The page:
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Is Customer Service a Part of Your Marketing Budget?

Authors: Peter Shankman Peter Shankman
Posted Under: Digital Marketing
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Happen to notice the subtle change Facebook made on mobile last week?

No? Here – I’ve highlighted it for you above.

Rather than “From,” Facebook mobile is now saying “in.”

As in, Peter is “In New York,” “In Los Angeles,” “In Patagonia.”

Why is this huge? Think about what I’ve been preaching lately in my talk about my new book, Zombie Loyalists.

Facebook is going from “a record of your recent actions,” to “right now, this second, today.”

Facebook’s gone real-time, to show the world what you’re doing, where you’re spending your money, and with whom you’re hanging out, and possibly most importantly, whether you’re having a good time. Again, in real-time.

Ready for some strategy? After all, this is on Jay’s blog, and his blog is full of strategy.

Follow me here:

You land in Los Angeles for a conference. You drop your bags off at the hotel, and you’re hungry. It’s dinner time.

You look online, and Facebook, knowing full well that you’re in LA, and for what conference, says “Hey, Michelle! Peter, and Jay are here for the same conference, and they grabbed a table at Morton’s 20 minutes ago.”

At the same time, a small window pops up showing a tweet I made about my wonderfully dirty Martini, and how much I liked it, while Jay’s two-minute old photo of our Oyster platter rises to the top of your feed, as well.

You post on our wall to save a spot for you, as you’re on your way to join us.

But here’s the critical part – If Jay and I were waiting for 40 minutes at Morton’s before getting a table, or if the martini sucked, or the waiter was rude, we simply wouldn’t be the first thing Michelle sees in her feed when she pulls it up.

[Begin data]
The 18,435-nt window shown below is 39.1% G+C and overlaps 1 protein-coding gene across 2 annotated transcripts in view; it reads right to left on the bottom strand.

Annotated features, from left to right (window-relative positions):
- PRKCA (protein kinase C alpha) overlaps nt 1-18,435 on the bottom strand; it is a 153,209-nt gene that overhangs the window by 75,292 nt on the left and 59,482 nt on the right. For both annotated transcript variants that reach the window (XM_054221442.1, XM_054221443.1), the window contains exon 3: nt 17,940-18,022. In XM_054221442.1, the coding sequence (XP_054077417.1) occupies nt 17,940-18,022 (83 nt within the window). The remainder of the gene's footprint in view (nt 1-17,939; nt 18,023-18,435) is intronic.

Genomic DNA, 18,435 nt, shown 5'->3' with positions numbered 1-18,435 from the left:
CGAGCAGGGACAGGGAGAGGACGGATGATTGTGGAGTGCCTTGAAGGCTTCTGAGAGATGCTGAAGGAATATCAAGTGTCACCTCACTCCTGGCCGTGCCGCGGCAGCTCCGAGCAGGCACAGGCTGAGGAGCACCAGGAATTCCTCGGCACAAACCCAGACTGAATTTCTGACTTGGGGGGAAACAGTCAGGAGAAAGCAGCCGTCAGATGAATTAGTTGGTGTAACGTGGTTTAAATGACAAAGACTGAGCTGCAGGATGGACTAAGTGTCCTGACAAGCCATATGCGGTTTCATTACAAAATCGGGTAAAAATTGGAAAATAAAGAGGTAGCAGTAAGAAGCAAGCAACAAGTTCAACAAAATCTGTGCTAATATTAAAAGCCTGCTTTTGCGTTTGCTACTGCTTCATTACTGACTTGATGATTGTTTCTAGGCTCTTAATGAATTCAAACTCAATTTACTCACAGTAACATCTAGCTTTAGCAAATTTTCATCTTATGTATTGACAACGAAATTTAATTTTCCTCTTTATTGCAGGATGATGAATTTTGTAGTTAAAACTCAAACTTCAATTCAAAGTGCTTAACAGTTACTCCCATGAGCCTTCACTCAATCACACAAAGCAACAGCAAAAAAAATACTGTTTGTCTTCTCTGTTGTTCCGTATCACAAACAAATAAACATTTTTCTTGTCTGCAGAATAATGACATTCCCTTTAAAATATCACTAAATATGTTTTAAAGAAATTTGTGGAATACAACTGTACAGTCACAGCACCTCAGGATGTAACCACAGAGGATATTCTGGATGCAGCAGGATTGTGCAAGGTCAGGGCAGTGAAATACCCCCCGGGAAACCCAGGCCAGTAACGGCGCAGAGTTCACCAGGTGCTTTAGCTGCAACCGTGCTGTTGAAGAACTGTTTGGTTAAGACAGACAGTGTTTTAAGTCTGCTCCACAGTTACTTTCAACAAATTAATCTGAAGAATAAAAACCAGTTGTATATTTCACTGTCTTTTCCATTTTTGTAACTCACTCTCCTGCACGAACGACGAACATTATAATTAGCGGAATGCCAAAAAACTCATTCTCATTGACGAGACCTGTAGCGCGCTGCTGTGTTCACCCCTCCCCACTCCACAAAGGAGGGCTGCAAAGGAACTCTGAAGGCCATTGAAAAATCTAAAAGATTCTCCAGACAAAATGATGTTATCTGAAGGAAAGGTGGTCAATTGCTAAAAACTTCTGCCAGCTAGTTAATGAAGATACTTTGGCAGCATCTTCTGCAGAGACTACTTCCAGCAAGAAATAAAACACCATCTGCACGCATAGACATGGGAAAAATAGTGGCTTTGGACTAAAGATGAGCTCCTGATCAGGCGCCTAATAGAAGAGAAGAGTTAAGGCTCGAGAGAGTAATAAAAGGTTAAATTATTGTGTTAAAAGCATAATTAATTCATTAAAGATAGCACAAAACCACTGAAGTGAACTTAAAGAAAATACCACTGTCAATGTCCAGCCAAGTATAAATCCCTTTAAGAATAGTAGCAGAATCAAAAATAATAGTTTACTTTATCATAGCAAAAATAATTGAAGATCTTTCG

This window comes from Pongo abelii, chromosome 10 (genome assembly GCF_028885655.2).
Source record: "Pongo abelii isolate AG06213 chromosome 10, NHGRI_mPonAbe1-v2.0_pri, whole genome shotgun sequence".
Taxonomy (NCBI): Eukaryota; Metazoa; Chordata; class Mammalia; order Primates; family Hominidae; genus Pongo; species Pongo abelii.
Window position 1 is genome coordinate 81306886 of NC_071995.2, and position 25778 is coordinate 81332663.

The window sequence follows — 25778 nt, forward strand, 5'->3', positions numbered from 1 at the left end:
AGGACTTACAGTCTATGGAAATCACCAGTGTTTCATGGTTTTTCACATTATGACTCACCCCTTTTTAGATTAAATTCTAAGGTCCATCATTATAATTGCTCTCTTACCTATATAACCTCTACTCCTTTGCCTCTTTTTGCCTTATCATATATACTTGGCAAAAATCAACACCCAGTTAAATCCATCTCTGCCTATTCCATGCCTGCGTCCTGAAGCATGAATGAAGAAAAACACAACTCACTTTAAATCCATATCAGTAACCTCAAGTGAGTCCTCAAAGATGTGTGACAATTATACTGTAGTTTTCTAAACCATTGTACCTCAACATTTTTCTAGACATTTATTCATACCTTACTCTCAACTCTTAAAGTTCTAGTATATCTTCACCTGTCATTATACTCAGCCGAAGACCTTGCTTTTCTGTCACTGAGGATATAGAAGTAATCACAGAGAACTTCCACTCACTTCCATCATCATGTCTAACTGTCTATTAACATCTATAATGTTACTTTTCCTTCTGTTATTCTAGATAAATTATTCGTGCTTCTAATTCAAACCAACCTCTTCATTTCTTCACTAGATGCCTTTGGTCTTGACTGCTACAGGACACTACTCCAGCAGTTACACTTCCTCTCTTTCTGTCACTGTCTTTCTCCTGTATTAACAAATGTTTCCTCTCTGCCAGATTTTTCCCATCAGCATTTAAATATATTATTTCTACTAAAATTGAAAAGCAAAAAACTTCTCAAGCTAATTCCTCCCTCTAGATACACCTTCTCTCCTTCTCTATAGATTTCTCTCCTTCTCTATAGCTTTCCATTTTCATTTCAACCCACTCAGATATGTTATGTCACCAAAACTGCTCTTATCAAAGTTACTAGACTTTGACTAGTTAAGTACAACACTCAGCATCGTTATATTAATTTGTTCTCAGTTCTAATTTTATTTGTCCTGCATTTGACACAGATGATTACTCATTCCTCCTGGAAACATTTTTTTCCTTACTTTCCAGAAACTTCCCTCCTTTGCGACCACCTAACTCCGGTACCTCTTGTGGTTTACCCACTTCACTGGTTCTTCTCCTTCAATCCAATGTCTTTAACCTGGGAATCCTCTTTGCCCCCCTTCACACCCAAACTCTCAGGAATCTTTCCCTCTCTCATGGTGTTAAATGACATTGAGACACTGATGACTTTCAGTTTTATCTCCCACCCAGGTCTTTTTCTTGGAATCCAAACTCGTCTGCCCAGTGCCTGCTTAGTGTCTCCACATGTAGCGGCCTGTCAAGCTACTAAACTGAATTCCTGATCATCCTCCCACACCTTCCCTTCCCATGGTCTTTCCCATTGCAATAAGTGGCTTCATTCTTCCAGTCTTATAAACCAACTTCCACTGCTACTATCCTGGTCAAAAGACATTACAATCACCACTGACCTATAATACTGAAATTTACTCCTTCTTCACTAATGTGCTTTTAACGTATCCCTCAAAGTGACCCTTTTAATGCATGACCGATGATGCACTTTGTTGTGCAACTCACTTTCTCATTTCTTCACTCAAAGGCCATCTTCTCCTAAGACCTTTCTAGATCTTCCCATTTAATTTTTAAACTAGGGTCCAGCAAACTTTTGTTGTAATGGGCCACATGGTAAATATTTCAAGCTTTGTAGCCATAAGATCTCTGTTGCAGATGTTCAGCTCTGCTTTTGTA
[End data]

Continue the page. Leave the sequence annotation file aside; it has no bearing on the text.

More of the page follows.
Why? Sentiment.

If the sentiment is negative, that interaction will have much less weight assigned to it than if it’s positive. It’s happening already on Google – Type in “Steakhouses” in Maps, and it’ll show you all the steakhouses around you. But at the top will be the steakhouses your friends have visited – if their sentiment was good.

See, it won’t be about reviews anymore, and it certainly won’t be about anonymous reviews. Rather, it’ll be about people you trust, in real time, automatically giving you information you need, at the exact second you need it.

Imagine the immediacy of Twitter, with the power, knowledge, and marketing smarts of everyone in your Facebook network. Imagine what happens when real time no longer means “send a tweet,” but just be somewhere and people will know your sentiment without you having to do another thing.

If you’re a business, and this doesn’t make you rethink customer service entirely, you’re gonna have a bad time.

The hell with TripAdvisor’s hotel reviews, and screw Yelp’s restaurant reviews. Should Michelle trust someone she doesn’t know, or should she trust Jay an Peter, her friends?

It’s a no-brainer. So what does that mean?

It means your marketing budget for your business now needs to have the first line be about customer service. Without customer service, all the ads, paid, or earned media won’t matter at all. Because as soon as Michelle sees that positive sentiment of something that just happened to one of her friends, she becomes a Zombie Loyalist for that business.

The future is here, folks. The economy of tomorrow will be powered by Customer Service. The way you treat the customers you currently have will determine whether or not you get the customers you want. Buckle up. It’s going to be a hell of a ride.

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